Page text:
I think maybe theyíre 60 or 90 days behind the other two teams just because they havenít had a chance to test. Theyíve gone to two or three tests and it rained them out. Weíve had freak things happen like when Terry would qualify the motor would blow up. We donít usually do that. Itís just been strange. Terry had two concussions and a broken leg. Him getting back in the car and feeling 100 percent meant a lot, and I think heís there now. We get in the race and weíre OK, but weíre starting too far back, so weíve got to work on qualifying, but itís coming. Heís going through some of the same stuff the other two went through earlier in the year, but Iím confident weíre going to get it. Weíre working hard. Thatís all we can do, just keep on digging.

ďRicky has really done well. Iíve been scared to death to run him at a mile and a half track. Heís been after me all year to let him do it. I didnít think Iíd let him run the ARCA race, but he did that and finished fifth. Heís had four top 10s in the truck and a top five in the Busch Series at Nashville. We didnít even have a team Christmas. Bringing it all under Dennis Conner has helped us a lot. Ricky has matured a lot. I look back at the first of this year, and I just canít believe some of the things he has accomplished. That qualifying run today in the Busch Series was real good.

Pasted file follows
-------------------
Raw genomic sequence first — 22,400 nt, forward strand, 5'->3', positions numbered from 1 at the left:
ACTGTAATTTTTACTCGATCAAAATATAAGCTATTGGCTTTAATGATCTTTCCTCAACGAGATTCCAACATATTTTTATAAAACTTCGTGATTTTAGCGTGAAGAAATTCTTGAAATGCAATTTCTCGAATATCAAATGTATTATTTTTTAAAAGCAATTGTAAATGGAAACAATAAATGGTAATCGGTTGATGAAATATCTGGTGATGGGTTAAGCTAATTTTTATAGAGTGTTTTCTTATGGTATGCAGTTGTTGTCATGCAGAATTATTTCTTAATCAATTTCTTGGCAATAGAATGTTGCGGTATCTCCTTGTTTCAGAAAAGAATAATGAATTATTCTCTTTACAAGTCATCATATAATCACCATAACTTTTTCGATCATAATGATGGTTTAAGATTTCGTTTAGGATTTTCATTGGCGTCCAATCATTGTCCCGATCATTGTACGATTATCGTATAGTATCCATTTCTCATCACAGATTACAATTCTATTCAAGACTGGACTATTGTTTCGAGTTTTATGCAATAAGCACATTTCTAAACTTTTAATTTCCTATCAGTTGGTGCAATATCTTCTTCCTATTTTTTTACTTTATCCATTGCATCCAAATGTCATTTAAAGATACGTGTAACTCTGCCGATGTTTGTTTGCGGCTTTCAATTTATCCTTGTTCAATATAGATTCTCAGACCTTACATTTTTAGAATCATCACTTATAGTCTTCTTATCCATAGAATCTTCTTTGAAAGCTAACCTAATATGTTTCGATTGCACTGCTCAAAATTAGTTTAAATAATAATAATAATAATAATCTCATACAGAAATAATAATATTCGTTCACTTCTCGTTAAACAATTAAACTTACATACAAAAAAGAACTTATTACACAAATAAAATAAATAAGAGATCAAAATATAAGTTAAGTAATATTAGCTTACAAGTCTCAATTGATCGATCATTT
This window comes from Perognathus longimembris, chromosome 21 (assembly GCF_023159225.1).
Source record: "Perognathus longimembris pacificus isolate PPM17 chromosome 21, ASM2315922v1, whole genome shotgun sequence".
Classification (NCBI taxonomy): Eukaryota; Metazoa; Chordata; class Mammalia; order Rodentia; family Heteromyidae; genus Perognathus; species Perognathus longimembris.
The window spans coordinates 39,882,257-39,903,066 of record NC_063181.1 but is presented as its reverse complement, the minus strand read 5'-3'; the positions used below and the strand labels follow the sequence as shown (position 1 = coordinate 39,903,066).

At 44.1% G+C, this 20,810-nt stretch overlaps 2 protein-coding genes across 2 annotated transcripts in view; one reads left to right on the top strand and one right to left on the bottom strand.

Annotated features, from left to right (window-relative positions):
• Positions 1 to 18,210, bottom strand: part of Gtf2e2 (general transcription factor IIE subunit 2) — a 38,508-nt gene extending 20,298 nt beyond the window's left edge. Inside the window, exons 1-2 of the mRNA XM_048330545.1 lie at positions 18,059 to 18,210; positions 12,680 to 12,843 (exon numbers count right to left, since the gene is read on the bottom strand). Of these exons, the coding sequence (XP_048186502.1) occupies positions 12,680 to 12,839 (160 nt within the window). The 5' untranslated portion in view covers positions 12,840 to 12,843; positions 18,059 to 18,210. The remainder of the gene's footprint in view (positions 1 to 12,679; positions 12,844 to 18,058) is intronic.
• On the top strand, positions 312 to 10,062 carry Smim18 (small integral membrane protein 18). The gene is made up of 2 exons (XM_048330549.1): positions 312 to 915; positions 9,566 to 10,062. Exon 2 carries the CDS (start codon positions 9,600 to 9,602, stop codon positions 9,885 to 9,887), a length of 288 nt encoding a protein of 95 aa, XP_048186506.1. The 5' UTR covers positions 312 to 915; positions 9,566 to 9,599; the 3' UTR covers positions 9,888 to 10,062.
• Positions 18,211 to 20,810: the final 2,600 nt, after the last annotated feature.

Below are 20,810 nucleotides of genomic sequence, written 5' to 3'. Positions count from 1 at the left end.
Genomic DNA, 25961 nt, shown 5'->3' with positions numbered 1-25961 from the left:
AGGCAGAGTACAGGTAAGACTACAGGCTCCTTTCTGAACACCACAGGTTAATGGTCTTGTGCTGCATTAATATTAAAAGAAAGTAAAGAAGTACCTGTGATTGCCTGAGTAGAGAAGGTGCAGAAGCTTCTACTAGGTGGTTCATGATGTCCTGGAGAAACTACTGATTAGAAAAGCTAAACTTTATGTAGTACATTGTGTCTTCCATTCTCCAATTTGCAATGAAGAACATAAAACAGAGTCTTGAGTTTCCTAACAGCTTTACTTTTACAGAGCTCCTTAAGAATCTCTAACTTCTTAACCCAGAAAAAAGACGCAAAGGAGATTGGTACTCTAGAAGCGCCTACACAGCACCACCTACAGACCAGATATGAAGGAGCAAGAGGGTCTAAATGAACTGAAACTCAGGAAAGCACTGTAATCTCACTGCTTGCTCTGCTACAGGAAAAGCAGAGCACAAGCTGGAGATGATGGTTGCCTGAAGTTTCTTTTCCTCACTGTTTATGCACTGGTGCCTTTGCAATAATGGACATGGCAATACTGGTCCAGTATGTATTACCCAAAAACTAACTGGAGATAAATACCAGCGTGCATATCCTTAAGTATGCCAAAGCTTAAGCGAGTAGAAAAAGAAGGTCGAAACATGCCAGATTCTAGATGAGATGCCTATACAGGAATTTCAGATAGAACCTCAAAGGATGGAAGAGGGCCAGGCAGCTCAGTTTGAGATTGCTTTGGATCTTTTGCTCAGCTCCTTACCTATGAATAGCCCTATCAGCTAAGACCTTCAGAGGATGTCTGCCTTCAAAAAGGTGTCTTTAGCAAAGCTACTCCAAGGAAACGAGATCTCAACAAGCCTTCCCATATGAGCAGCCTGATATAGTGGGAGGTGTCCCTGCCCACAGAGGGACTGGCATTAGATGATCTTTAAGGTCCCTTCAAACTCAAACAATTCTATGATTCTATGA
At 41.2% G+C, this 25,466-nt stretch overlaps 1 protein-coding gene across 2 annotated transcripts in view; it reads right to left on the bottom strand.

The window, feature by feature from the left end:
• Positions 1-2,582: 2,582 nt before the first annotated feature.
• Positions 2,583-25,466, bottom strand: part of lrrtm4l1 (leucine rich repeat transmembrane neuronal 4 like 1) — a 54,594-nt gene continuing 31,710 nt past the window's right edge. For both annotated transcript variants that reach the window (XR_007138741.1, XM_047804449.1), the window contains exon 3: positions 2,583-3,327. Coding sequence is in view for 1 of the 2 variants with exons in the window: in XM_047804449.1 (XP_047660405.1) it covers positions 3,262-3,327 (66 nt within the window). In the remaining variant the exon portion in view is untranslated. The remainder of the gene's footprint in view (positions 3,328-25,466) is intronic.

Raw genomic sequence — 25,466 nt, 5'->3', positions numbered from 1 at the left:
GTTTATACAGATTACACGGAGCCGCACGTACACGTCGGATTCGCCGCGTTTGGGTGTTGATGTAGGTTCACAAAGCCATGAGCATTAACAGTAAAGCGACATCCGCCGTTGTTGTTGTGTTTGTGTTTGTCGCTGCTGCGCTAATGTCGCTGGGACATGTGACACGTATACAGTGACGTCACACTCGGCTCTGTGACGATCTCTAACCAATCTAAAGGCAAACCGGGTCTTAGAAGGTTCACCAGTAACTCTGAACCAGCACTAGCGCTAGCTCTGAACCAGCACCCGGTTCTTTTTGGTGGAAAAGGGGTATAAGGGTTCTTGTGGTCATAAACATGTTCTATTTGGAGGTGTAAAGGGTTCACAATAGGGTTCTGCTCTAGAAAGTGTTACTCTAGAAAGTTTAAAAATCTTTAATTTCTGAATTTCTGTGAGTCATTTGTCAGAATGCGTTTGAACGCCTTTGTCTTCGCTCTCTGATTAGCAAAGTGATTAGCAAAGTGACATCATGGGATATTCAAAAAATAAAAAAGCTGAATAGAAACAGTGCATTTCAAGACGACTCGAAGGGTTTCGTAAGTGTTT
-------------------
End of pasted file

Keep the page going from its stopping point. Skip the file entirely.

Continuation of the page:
Iím the worst owner-father in this garage area. Thereís nobody as bad as I am.

ďI canít be anything. I have to get back and let the rest of them do it.

Itís like, ĎOK, youíve run enough, donít run anymore. That trackís too fast, we donít want to go there. If youíve got a vibration, stop.í Iím just nervous about it and I canít help it. I treat him like a son sometimes. I donít treat him like a driver. You need to do this or you need to do that, and you wouldnít treat a driver that way. Heíd tell you to go to hell, but Ricky canít tell me that. Ricky is 20, so Iím going to be traveling and racing for a long time to come. I thought maybe Iíd retire one day before long. Heís having a great time and the guys really like him. Heís having fun with the team. I thought it was pretty neat. Jeff and Jerry were over in the truck talking to him before he went out to qualify today. Jeff comes out on pit road. He gets more excited when he qualifies third than he did when he won the pole. Itís real neat. I want him to be careful. I told them these guys would respect him if he showed them respect, and he hasnít leaned on anybody.